August 08, 2022
Factor investing is one of those somewhat vague, catch-all terms that can easily leave you wondering what it even means if you don’t look carefully. Essentially though, what it boils down to is picking stocks based on certain factors and characteristics about the equity or the company that fit your criteria.
Whether it’s momentum stocks, low debt or high cash flow companies, volatile stocks, or just investments that tend to out move the market, (more volatile) factor investing can mean a lot of different things, and it depends mostly on your own portfolio preferences.
Diversifying and risks
Factor investing is one way to diversify your portfolio, but it’s not without its own risks. Factor investing involves using a number of different factors in order to diversify the risk of your portfolio, including the market factor, size factor, value factor and momentum factor.
- Systematic or market risk: This type of risk is associated with general economic and financial conditions such as inflation, interest rates, and equity markets.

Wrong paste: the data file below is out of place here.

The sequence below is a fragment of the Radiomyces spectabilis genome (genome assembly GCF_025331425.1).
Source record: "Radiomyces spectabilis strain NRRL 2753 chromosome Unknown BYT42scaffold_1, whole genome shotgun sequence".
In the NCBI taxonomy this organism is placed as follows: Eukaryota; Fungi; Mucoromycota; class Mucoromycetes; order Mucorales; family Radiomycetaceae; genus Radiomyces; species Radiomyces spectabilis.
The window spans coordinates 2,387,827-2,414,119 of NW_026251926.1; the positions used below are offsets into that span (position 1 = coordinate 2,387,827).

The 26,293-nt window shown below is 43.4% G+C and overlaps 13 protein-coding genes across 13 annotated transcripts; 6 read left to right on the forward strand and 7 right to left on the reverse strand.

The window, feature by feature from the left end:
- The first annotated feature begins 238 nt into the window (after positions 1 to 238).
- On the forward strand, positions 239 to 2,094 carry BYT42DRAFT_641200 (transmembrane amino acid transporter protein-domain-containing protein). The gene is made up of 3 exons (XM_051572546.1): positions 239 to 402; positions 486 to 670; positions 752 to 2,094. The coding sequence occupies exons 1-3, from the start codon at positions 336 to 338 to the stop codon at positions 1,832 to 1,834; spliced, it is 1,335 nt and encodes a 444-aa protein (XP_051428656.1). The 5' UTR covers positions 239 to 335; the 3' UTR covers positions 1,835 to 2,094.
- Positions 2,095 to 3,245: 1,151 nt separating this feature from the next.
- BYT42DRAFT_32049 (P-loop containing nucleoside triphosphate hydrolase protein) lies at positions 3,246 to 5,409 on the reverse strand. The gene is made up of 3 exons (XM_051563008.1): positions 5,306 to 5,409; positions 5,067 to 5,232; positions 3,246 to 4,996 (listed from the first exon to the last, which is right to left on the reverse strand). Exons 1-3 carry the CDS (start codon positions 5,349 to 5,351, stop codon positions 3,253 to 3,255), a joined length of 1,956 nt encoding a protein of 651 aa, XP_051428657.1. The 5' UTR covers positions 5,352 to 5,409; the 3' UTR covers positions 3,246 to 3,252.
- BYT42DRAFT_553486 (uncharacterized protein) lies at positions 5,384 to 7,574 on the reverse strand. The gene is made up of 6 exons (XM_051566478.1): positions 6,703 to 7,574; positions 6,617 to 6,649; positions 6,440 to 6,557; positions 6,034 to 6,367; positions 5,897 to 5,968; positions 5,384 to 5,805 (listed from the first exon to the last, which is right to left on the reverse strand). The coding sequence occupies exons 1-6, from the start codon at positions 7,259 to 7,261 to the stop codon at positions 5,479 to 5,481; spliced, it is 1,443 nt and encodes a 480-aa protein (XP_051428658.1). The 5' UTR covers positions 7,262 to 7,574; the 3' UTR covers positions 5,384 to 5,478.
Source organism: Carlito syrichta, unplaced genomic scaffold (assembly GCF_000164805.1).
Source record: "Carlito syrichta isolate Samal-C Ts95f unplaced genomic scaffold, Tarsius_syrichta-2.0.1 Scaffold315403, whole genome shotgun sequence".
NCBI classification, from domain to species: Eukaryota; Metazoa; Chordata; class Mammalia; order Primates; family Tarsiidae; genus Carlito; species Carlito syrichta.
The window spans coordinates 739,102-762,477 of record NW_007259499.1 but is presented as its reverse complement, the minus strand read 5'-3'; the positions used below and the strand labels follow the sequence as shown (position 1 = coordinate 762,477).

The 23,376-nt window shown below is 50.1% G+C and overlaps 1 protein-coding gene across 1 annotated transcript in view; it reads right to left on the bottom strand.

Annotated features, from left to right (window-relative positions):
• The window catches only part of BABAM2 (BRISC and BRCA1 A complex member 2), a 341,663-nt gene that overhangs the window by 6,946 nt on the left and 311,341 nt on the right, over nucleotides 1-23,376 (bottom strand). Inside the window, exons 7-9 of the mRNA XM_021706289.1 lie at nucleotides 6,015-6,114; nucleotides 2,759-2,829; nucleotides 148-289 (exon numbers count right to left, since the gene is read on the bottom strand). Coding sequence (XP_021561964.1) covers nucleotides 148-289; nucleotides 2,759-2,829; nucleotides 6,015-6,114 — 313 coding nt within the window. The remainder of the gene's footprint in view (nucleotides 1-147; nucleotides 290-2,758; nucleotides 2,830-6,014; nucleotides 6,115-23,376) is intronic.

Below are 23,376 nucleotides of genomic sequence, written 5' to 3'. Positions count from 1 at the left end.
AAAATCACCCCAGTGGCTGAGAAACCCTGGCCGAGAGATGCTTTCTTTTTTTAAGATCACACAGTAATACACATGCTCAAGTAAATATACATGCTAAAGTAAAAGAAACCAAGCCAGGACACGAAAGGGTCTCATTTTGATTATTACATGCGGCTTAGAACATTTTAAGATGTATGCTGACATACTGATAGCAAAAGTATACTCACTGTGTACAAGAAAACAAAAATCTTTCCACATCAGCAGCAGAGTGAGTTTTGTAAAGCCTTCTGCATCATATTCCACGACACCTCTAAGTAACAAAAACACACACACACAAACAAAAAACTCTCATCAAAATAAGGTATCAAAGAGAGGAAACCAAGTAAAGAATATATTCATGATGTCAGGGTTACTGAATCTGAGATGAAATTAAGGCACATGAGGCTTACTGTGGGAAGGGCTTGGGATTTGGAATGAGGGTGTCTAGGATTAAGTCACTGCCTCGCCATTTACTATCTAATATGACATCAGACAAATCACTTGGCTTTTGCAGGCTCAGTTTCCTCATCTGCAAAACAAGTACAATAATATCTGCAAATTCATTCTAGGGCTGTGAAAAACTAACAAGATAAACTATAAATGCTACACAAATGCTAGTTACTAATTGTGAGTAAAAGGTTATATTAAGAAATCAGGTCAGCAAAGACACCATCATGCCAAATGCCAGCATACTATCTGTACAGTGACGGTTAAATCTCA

- Unsystematic or company-specific risk: This type of risk is associated with individual companies in a portfolio such as their management strategies, competitive position in the market, and financial constraints.
- Idiosyncratic or individual security risks: This type of risk is associated with specific securities within a portfolio such as price fluctuations for a particular stock.
Factor investing in action
One of the most popular methods of introducing factor investing to your overall strategy is the Fama-French 3-Factor Model, which is an asset pricing model built back in 1992 to expand on the capital asset pricing model (CAPM).
The goal, ultimately, of this model is to attempt and derive true value from an investment, taking into consideration additional factors that other models do not.
The factors included are:
- Size: The market’s belief in the company.
- Value: How cheap the company is.
- Momentum: Whether the company has been doing well recently.
The model shows how to construct an efficient portfolio. The size factor captures the risk of holding a stock, while the value factor captures how cheaply you can buy it. Momentum captures how well it’s done recently – this is also called “reversion to the mean.”
Implementing factor investing in your own portfolio
The above example is just one of many ways to go about implementing factor investing, and it’s important we take the time to construct our own framework that caters to our own preferences before diving in.
Additionally, it’s also paramount to avoid tunnel vision while investing too, and not get too fixated on a single approach. Factor Investing can be a great addition to your portfolio and your overall repertoire, but diversification is always necessary and something to never lose sight.